Tuesday September 17, 2019
Home Business India to Set ...

India to Set Up “Border Haats” with Myanmar

The Minister said, The success of the "Border Haats" running along the Bangladesh border in Meghalaya and Tripura has prompted us to go for similar 'haats'

0
//
India, Border Haats, Myanmar
To carry out border trade with Myanmar, the location for the construction of 'Border Haat' has been identified in four places -- Hnahlan, Zote, Vaphai (Saikhumphai) and Sangau (Pangkhua) in southeastern Mizoram. Pixabay

The success of the “Border Haats” with Bangladesh has prompted other northeastern states of India to go for similar arrangements with Myanmar. At the instance of the Mizoram government, the Centre is likely to set up four “Border Haats” (market) along the border with Myanmar to boost local trade and livelihood of the people living there.

“To carry out border trade with Myanmar, the location for the construction of ‘Border Haat’ has been identified in four places — Hnahlan, Zote, Vaphai (Saikhumphai) and Sangau (Pangkhua) in southeastern Mizoram,” Mizoram Commerce and Industries Minister R. Lalthangliana told IANS.

The Minister said, “The success of the “Border Haats” running along the Bangladesh border in Meghalaya and Tripura has prompted us to go for similar ‘haats’ with Mynmar in Mizoram.”

Mizoram Commerce and Industries Department Director J. Hmingthanmawia said that the state government has sent the detailed proposals in this regard to the Ministry of External Affairs (MEA) for its approval.

India, Border Haats, Myanmar
The success of the “Border Haats” with Bangladesh has prompted other northeastern states of India to go for similar arrangements with Myanmar. Pixabay

“Once we get the green signal from the MEA, we would seek funds from the Union Industries and Commerce Ministry,” Hmingthanmawia told IANS. He said that officials of the Mizoram government and Myanmar have recently conducted a joint survey and identified the locations to set up the “Border Haats”.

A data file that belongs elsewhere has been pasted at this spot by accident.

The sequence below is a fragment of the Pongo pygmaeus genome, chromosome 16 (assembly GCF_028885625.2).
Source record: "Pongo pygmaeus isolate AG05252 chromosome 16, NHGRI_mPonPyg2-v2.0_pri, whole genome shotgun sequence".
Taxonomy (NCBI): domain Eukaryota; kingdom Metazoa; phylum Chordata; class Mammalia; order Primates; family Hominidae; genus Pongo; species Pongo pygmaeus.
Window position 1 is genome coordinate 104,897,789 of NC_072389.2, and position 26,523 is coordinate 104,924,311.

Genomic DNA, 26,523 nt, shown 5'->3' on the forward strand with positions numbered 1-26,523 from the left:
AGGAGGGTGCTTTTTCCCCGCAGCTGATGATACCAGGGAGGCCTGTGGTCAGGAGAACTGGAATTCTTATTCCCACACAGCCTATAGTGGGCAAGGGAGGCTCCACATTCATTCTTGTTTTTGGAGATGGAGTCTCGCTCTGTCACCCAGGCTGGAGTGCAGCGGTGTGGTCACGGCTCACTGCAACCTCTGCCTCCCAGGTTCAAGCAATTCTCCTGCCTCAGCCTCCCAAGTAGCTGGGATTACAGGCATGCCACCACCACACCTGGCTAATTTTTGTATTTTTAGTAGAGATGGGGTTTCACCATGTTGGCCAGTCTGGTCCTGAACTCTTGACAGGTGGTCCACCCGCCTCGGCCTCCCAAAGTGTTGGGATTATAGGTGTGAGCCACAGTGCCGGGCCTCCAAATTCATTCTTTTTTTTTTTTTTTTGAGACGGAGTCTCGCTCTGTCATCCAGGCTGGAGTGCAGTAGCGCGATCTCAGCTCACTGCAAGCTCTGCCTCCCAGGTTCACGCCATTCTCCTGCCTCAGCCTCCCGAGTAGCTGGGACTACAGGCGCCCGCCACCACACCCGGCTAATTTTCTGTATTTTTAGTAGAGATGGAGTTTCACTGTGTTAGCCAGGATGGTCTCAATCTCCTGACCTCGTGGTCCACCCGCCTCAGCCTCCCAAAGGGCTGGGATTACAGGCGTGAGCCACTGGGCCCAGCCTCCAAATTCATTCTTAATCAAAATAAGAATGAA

Mizoram Chief Minister Zoramthanga in his Independence Day speech had said that the proposed “Border Haats” would become important trade points between India and Myanmar.

“Land Custom Station (LCS) at Zokhawthar, the lone trade route for Mizoram with South East Asian countries, is being proposed for upgradation. Construction of Trade Facilitation Centre at Tlabung has already been completed.”

“The Indian government has also proposed construction of an Integrated Check Post (ICP) at four places at the border in Mizoram — Marpara, Tuipuibari, Silsuri and Nunsury. The construction of ICP at Kawrpuichhuah is also expected to commence shortly,” the Chief Minister added.

Also Read- No More Than Two Hours of Recreational Screen Time a Day Can Save Your Children from Becoming Impulsive

Mizoram has an unfenced international border of 404 km with Myanmar and 318 km with Bangladesh. The Border Security Force (BSF) has been guarding the Bangladesh border and Assam Rifles personnel are posted on the border with Myanmar.

Experts and various studies suggest that if the “Border Haats” are set up, smuggling of drugs and other commodities would be checked to a large extent. Security expert Manas Paul said that large-scale smuggling of drugs from Myanmar via Mizoram and other neighbouring states has increased in the last few years.

“What is really worrisome is the fact that these synthetic drugs have got a domestic market inside the state, especially among the younger generation. Cross border legal activities including setting up of “Border Haats” could curb the smuggling of drugs and other contraband,” Paul, who has authored books on security and terrorism in the northeast, told IANS.

The CUTS International, a Jaipur based international NGO, with support from the World Bank, had conducted a study in 2016 to understand and examine the effect of “Border Haats” on poverty alleviation and other multiplier effects such as informal trade.

India, Border Haats, Myanmar
At the instance of the Mizoram government, the Centre is likely to set up four “Border Haats” (market) along the border with Myanmar to boost local trade and livelihood of the people living there. Pixabay

CUTS International Executive Director Bipul Chatterjee said that trade will increase income, curb smuggling, and cross-border crimes will also go down.

“‘Border Haats’ have contributed to the border area development, roads have improved, trafficking of women has stopped, unemployment issues have been addressed,” said Chatterjee.